Internal mending met with disappointment at Scottsdale Schools

Following a string of public displays of distaste from employees of the Scottsdale Unified School District, the governing board says it has found only disappointment and despair in its attempt to measure and improve morals withing the organization.

During a May 31 study session, the SUSD governing board and top district officials discussed organizational health, community partnerships and its uphill battle of building trust within its constituency.

The Scottsdale Unified School District employs more than 3,000 people, including about 1,550 teachers.

The meeting, held at Mohave District Annex, 8500 E. Jackrabbit Road in Scottsdale, was the last of eight meetings held in the month of May.

March and April governing board meetings saw numerous concerned individuals use their allotted three minutes of public comment to give a voice to issues they felt were going on within the district. Concerns ranged from decision making, to lack of communication, to teacher pay.

Pointing to problems in years past, district leaders looked for new ways to measure and receive honest feedback from its employees.

Dr. Denise Birdwell. (photo by Josh Martinez)

“Well we did do a survey this spring but you’re going to see that we’re not going to apply it because we also read clearly on social media that people were being encouraged to lie on the survey,” Superintendent Dr. Denise Birdwell told the governing board at the work session.

“Anytime you have someone out there talking about the fact that they are not going to be honest with the survey means the survey really doesn’t have a lot of value to us.”

The school leader called the recent actions frustrating, stating the main purpose of the survey was for principals to measure growth.

“As long as I’ve been on this board, we’ve had issues with surveys,” Governing Board member Pam Kirby said via telephone at the meeting. “There’s been an issue of trust for at least the past six years, and possibly beyond that.”

The governing board got a new taste of the culture they speak of on May 18, when a social media post encouraged teachers to lie on an end-of-the-year survey for principals.

An anonymous Facebook group, Respect Our Scottsdale Students, shared a posting urging teachers to lie on the first two questions of the survey in order to keep anonymity.

“Note to teachers: when we respond to the survey, we must lie on questions 1-2 if we plan to answer the rest of the questions honestly,” the Facebook post reads. “I mean, seriously, how hard is it to figure out who I am if I admit I am the 2nd Year Teacher at Hopi?”

The governing board members all condemned the posting, calling it disappointing.

“I was also disappointed to learn that teachers were being encouraged to lie on the survey,” governing board member Sandy Kravetz said.

“It does them no good because then they’re not providing us with feedback, and it does our district no good because we’re trying to move onto a path of improvement and by lying on a survey is served no purpose.”

District officials say the survey was developed through online survey platform, SurveyMonkey, which doesn’t allow the survey to be completed more than once per computer, but doesn’t stop anyone from using their phone, tablet or home computer from submitting more than one response.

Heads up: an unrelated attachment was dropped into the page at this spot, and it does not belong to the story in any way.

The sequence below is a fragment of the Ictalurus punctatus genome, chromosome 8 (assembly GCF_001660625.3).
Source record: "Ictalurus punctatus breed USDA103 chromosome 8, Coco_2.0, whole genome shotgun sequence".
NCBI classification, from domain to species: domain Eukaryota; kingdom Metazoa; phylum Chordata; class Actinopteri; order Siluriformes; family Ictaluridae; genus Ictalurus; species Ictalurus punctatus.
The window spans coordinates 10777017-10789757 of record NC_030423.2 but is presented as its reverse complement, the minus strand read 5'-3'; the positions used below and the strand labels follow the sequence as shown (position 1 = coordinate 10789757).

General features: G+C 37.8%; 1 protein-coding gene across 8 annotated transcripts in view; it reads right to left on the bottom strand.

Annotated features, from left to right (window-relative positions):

The May teacher survey yielded around a 95 percent response rate, which Dr. Birdwell says is unheard of.

“You usually get 70-some percent, and we’re getting like 95 percent, which is abnormal,” she explained. “People probably took it twice.”

The governing board members directed district staff to begin looking at peer district practices, other means of measuring the organization’s health and the cost associated with using a third-party surveying method.

Kim Hartmann

“I understand it’s disappointing but I don’t want to throw the baby out with the bath water either because there was a disgruntled group of individuals who allow them to impact this organization as a whole, because then they win,” governing board member Kim Hartmann said. “I think we need to think about this.”

Ms. Hartmann says she has worked professionally with many organizations who use surveys as a measure of performance, and use the responses as a line of communication.

“It’s not just organizational health, it’s organizational improvement,” she said.

“One of the number of dials that can reflect having a great survey, is having organizational improvement and to get to that place you need to be able to provide comments and feedback — in the best environments, you’re able to then have a conversation with it.”

Dr. Birdwell said the survey results will still be shown to principals, but with an understood warning.

“The other piece of that is, for the nine new people coming in they’re going to have to look at the culture that existed prior to them arriving,” Dr. Birdwell said. “Again, it is unfortunate.”

The nine new principals come after two school principals were promoted to district positions, one is furthering their education, and seven left the district. Dr. Birdwell says while she has heard concerns about district personnel leaving, the district is in good shape.

“There’s been some chatter in the community about the fact that more people have left the district than ever left before — that’s a myth, that’s not true,” she said.

This year 181 certified staff have given their notice, while there were 196 certified staff who left last year, Dr. Birdwell said.

Northeast Valley News Editor Melissa Rosequist can be e-mailed at or can be followed on Twitter at

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